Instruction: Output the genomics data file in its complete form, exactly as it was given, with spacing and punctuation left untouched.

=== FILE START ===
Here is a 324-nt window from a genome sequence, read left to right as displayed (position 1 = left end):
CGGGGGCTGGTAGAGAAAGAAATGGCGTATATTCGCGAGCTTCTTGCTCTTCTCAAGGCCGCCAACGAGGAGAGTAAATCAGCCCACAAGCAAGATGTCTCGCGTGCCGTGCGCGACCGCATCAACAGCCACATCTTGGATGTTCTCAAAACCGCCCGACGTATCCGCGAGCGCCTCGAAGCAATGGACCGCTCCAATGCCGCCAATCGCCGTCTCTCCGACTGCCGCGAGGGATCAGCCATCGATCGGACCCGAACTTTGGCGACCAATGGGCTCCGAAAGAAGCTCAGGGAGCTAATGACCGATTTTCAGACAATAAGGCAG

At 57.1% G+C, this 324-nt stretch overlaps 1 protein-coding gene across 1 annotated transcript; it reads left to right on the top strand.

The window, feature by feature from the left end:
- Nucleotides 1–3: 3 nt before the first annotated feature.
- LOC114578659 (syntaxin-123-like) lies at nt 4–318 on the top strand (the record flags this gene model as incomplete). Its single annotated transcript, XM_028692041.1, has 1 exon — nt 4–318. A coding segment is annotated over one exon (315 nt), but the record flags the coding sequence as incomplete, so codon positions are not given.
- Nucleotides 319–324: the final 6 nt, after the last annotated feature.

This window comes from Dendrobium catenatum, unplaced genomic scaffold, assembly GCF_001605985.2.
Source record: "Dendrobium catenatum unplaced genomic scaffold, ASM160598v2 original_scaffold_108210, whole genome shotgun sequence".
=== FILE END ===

Here is a 324-nt window from a genome sequence, read left to right as displayed (position 1 = left end):
CGGGGGCTGGTAGAGAAAGAAATGGCGTATATTCGCGAGCTTCTTGCTCTTCTCAAGGCCGCCAACGAGGAGAGTAAATCAGCCCACAAGCAAGATGTCTCGCGTGCCGTGCGCGACCGCATCAACAGCCACATCTTGGATGTTCTCAAAACCGCCCGACGTATCCGCGAGCGCCTCGAAGCAATGGACCGCTCCAATGCCGCCAATCGCCGTCTCTCCGACTGCCGCGAGGGATCAGCCATCGATCGGACCCGAACTTTGGCGACCAATGGGCTCCGAAAGAAGCTCAGGGAGCTAATGACCGATTTTCAGACAATAAGGCAG

At 57.1% G+C, this 324-nt stretch overlaps 1 protein-coding gene across 1 annotated transcript; it reads left to right on the top strand.

The window, feature by feature from the left end:
- Nucleotides 1–3: 3 nt before the first annotated feature.
- LOC114578659 (syntaxin-123-like) lies at nt 4–318 on the top strand (the record flags this gene model as incomplete). Its single annotated transcript, XM_028692041.1, has 1 exon — nt 4–318. A coding segment is annotated over one exon (315 nt), but the record flags the coding sequence as incomplete, so codon positions are not given.
- Nucleotides 319–324: the final 6 nt, after the last annotated feature.

This window comes from Dendrobium catenatum, unplaced genomic scaffold, assembly GCF_001605985.2.
Source record: "Dendrobium catenatum unplaced genomic scaffold, ASM160598v2 original_scaffold_108210, whole genome shotgun sequence".